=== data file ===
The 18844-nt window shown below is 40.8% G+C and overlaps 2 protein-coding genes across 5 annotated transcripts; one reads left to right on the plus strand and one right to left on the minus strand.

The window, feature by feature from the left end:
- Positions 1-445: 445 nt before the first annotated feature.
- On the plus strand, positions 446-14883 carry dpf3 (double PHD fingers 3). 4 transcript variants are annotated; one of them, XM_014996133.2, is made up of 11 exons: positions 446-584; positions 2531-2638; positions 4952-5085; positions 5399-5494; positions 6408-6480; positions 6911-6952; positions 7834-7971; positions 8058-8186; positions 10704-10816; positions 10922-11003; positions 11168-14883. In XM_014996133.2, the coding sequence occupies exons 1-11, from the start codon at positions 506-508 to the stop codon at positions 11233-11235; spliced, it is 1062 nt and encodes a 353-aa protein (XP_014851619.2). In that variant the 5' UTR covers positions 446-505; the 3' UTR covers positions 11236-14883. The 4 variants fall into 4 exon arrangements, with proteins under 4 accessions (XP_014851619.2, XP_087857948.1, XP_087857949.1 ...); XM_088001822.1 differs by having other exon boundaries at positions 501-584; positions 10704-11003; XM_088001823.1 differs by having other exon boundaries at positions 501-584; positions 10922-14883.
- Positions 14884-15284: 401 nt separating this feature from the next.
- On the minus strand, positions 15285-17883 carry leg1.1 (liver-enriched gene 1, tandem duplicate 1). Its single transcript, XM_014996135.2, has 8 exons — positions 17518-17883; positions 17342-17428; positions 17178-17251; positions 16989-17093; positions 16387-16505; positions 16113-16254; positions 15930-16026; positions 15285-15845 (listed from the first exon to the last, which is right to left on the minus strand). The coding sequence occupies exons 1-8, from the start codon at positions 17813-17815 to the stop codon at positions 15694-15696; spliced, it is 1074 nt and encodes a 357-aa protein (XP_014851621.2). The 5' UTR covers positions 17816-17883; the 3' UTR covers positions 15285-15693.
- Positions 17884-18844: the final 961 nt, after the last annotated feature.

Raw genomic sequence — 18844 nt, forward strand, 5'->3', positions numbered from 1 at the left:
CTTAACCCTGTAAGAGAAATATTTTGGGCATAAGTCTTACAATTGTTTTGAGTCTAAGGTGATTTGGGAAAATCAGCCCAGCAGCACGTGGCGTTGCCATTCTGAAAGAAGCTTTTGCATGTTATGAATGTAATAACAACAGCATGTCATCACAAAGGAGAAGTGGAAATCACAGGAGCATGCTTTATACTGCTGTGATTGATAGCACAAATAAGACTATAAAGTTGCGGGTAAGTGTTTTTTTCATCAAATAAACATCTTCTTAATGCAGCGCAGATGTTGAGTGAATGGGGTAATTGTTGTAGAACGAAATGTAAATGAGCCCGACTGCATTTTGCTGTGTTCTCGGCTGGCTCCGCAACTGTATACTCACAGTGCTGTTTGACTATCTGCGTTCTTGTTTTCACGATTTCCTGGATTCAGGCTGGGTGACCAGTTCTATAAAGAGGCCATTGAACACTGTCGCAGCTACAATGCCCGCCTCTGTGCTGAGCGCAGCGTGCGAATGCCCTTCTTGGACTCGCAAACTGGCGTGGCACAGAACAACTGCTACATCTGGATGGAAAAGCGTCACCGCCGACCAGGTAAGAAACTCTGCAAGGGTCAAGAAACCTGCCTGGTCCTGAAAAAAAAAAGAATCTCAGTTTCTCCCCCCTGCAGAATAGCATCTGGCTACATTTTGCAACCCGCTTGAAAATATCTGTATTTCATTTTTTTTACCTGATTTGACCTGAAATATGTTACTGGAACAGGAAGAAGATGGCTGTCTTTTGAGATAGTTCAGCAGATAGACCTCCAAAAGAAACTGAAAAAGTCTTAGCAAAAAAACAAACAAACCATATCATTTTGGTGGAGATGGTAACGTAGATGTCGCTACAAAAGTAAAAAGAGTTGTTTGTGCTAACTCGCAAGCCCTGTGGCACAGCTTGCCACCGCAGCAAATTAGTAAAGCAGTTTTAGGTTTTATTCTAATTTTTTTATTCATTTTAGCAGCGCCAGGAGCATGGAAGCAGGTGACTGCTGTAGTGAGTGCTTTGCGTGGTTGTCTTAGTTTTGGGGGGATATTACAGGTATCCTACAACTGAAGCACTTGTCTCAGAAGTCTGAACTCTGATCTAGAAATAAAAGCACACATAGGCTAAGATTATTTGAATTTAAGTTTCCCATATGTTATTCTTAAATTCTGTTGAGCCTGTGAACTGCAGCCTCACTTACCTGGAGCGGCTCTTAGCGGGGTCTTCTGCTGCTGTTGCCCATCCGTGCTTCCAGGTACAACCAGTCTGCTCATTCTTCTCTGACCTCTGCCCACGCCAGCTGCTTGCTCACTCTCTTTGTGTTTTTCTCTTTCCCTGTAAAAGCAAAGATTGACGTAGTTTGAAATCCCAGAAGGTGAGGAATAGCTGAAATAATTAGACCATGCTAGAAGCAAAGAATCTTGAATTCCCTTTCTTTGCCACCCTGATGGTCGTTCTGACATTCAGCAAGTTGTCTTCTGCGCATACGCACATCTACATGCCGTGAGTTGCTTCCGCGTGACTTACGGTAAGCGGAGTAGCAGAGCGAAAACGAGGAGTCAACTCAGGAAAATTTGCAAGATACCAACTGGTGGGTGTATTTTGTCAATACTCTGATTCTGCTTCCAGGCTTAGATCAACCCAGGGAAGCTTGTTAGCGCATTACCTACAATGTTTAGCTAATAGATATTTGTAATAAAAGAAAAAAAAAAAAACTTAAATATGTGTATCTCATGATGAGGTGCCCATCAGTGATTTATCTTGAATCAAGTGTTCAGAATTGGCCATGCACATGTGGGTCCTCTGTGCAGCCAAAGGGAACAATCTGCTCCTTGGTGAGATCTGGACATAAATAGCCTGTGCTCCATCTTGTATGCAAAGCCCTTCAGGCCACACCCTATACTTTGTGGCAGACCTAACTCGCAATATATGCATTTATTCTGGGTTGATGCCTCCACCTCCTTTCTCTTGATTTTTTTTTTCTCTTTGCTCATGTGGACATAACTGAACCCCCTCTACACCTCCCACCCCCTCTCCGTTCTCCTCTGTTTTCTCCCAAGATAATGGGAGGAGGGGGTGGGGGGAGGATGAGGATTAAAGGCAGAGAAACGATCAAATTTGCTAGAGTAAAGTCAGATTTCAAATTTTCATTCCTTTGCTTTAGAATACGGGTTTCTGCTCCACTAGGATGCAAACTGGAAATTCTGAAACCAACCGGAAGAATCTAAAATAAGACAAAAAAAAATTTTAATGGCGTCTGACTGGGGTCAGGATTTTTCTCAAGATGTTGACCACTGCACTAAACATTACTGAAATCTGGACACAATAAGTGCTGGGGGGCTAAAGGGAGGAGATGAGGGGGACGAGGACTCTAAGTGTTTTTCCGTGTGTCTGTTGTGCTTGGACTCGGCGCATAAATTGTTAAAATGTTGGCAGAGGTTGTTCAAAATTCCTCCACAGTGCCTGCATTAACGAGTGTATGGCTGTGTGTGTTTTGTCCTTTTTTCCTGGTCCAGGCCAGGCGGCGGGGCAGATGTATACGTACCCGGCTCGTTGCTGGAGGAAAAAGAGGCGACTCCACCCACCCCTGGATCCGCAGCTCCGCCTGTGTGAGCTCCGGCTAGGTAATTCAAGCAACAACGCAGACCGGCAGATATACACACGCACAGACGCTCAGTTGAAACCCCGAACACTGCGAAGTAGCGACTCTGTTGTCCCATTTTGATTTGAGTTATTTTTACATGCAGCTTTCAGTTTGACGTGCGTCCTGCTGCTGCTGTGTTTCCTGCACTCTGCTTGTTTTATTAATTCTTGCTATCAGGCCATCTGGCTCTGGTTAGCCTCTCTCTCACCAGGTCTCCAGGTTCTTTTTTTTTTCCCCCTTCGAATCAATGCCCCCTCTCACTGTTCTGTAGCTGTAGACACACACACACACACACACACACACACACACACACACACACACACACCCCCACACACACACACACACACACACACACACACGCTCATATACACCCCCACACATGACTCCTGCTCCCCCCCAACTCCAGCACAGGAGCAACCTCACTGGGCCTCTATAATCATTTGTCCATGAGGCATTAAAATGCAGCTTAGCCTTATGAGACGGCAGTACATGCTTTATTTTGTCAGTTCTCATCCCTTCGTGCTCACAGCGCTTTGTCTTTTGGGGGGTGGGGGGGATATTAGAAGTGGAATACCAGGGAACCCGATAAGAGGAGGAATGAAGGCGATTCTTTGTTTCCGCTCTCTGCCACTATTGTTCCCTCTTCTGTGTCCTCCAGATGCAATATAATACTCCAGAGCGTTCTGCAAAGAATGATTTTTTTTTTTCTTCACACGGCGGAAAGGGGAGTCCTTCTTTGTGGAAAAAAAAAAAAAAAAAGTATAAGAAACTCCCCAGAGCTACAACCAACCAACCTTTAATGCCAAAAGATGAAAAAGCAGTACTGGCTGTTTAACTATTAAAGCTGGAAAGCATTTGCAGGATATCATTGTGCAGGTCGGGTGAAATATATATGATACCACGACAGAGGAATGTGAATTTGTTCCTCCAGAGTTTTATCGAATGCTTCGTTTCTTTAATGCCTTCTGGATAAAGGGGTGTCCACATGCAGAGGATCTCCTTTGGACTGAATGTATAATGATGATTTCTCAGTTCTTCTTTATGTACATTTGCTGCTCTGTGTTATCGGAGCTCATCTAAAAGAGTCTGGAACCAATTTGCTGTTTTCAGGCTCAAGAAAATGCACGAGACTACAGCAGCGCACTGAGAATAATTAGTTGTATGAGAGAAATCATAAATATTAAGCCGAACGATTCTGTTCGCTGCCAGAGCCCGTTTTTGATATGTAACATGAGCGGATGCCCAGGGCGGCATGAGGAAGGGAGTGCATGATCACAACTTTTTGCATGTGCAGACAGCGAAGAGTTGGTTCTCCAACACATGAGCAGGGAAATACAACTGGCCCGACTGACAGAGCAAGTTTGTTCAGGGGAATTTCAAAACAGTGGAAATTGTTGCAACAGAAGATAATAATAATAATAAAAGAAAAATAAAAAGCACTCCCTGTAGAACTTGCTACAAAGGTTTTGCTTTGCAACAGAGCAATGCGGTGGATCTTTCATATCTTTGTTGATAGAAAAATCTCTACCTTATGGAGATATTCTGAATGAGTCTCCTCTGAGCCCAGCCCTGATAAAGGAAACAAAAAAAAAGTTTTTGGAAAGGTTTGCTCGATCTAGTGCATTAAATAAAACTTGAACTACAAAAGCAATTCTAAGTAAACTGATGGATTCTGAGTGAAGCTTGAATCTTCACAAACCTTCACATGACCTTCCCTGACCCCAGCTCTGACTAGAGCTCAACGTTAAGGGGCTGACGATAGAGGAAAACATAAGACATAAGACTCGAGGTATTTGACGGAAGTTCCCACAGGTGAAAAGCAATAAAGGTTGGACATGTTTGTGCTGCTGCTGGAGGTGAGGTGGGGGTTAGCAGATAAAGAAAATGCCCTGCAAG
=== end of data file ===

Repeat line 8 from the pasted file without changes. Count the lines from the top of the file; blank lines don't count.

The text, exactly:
Raw genomic sequence — 18844 nt, forward strand, 5'->3', positions numbered from 1 at the left: